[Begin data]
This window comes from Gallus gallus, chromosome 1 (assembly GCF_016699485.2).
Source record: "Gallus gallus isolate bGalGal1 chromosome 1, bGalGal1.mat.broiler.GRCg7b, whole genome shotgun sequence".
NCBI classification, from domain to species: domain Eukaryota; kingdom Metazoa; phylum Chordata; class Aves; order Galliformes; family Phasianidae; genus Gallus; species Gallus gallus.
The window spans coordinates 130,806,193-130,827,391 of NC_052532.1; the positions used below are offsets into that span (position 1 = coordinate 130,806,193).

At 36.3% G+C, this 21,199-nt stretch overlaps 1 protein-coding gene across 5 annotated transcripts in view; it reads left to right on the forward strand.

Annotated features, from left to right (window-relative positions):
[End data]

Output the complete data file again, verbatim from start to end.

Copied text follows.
This window comes from Gallus gallus, chromosome 1 (assembly GCF_016699485.2).
Source record: "Gallus gallus isolate bGalGal1 chromosome 1, bGalGal1.mat.broiler.GRCg7b, whole genome shotgun sequence".
NCBI classification, from domain to species: domain Eukaryota; kingdom Metazoa; phylum Chordata; class Aves; order Galliformes; family Phasianidae; genus Gallus; species Gallus gallus.
The window spans coordinates 130,806,193-130,827,391 of NC_052532.1; the positions used below are offsets into that span (position 1 = coordinate 130,806,193).

At 36.3% G+C, this 21,199-nt stretch overlaps 1 protein-coding gene across 5 annotated transcripts in view; it reads left to right on the forward strand.

Annotated features, from left to right (window-relative positions):